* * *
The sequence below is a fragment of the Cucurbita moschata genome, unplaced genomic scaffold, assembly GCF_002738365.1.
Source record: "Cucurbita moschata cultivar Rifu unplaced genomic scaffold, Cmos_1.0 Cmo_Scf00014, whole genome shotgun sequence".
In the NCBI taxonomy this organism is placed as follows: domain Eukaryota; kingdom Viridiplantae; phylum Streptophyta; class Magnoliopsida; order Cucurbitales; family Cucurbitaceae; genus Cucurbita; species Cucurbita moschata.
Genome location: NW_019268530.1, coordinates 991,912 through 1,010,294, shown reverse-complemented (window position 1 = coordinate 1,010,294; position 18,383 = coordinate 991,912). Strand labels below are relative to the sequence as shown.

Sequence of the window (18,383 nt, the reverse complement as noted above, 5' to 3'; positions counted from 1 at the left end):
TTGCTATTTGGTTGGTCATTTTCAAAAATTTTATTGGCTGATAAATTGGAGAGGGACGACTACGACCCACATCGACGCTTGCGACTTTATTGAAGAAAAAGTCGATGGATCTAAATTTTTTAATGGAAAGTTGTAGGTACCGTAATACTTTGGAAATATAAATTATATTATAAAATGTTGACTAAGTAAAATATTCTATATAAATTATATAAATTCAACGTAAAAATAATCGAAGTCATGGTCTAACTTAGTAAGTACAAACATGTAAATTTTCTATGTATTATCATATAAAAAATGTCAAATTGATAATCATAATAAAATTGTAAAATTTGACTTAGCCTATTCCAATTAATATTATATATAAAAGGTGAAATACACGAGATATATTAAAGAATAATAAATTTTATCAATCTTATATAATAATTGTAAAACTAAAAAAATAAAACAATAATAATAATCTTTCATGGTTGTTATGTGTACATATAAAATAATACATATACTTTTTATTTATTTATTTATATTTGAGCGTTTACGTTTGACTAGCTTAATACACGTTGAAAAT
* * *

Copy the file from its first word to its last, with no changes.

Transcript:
The sequence below is a fragment of the Cucurbita moschata genome, unplaced genomic scaffold, assembly GCF_002738365.1.
Source record: "Cucurbita moschata cultivar Rifu unplaced genomic scaffold, Cmos_1.0 Cmo_Scf00014, whole genome shotgun sequence".
In the NCBI taxonomy this organism is placed as follows: domain Eukaryota; kingdom Viridiplantae; phylum Streptophyta; class Magnoliopsida; order Cucurbitales; family Cucurbitaceae; genus Cucurbita; species Cucurbita moschata.
Genome location: NW_019268530.1, coordinates 991,912 through 1,010,294, shown reverse-complemented (window position 1 = coordinate 1,010,294; position 18,383 = coordinate 991,912). Strand labels below are relative to the sequence as shown.

Sequence of the window (18,383 nt, the reverse complement as noted above, 5' to 3'; positions counted from 1 at the left end):
TTGCTATTTGGTTGGTCATTTTCAAAAATTTTATTGGCTGATAAATTGGAGAGGGACGACTACGACCCACATCGACGCTTGCGACTTTATTGAAGAAAAAGTCGATGGATCTAAATTTTTTAATGGAAAGTTGTAGGTACCGTAATACTTTGGAAATATAAATTATATTATAAAATGTTGACTAAGTAAAATATTCTATATAAATTATATAAATTCAACGTAAAAATAATCGAAGTCATGGTCTAACTTAGTAAGTACAAACATGTAAATTTTCTATGTATTATCATATAAAAAATGTCAAATTGATAATCATAATAAAATTGTAAAATTTGACTTAGCCTATTCCAATTAATATTATATATAAAAGGTGAAATACACGAGATATATTAAAGAATAATAAATTTTATCAATCTTATATAATAATTGTAAAACTAAAAAAATAAAACAATAATAATAATCTTTCATGGTTGTTATGTGTACATATAAAATAATACATATACTTTTTATTTATTTATTTATATTTGAGCGTTTACGTTTGACTAGCTTAATACACGTTGAAAAT